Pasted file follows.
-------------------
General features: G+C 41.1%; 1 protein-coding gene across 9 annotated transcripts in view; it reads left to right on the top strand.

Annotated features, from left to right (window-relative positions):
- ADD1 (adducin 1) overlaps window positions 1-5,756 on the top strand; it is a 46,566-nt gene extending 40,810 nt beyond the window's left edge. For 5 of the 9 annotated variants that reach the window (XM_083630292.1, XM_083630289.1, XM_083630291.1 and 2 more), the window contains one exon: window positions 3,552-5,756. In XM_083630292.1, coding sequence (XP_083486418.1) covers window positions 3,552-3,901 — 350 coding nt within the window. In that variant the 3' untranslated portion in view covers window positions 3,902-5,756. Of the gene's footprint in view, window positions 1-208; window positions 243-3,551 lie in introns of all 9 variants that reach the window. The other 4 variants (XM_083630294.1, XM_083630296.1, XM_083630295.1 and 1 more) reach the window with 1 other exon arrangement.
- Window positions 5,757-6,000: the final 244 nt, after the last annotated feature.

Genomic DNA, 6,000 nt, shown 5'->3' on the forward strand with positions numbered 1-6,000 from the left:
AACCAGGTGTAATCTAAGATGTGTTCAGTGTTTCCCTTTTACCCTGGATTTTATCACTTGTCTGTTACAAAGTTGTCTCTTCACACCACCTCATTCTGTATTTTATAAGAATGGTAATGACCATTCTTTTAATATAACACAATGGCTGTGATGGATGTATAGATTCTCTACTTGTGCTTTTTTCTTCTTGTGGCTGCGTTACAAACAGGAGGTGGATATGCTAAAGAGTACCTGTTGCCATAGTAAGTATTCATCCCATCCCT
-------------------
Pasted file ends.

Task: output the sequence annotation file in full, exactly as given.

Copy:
General features: G+C 41.1%; 1 protein-coding gene across 9 annotated transcripts in view; it reads left to right on the top strand.

Annotated features, from left to right (window-relative positions):
- ADD1 (adducin 1) overlaps window positions 1-5,756 on the top strand; it is a 46,566-nt gene extending 40,810 nt beyond the window's left edge. For 5 of the 9 annotated variants that reach the window (XM_083630292.1, XM_083630289.1, XM_083630291.1 and 2 more), the window contains one exon: window positions 3,552-5,756. In XM_083630292.1, coding sequence (XP_083486418.1) covers window positions 3,552-3,901 — 350 coding nt within the window. In that variant the 3' untranslated portion in view covers window positions 3,902-5,756. Of the gene's footprint in view, window positions 1-208; window positions 243-3,551 lie in introns of all 9 variants that reach the window. The other 4 variants (XM_083630294.1, XM_083630296.1, XM_083630295.1 and 1 more) reach the window with 1 other exon arrangement.
- Window positions 5,757-6,000: the final 244 nt, after the last annotated feature.

Genomic DNA, 6,000 nt, shown 5'->3' on the forward strand with positions numbered 1-6,000 from the left:
AACCAGGTGTAATCTAAGATGTGTTCAGTGTTTCCCTTTTACCCTGGATTTTATCACTTGTCTGTTACAAAGTTGTCTCTTCACACCACCTCATTCTGTATTTTATAAGAATGGTAATGACCATTCTTTTAATATAACACAATGGCTGTGATGGATGTATAGATTCTCTACTTGTGCTTTTTTCTTCTTGTGGCTGCGTTACAAACAGGAGGTGGATATGCTAAAGAGTACCTGTTGCCATAGTAAGTATTCATCCCATCCCT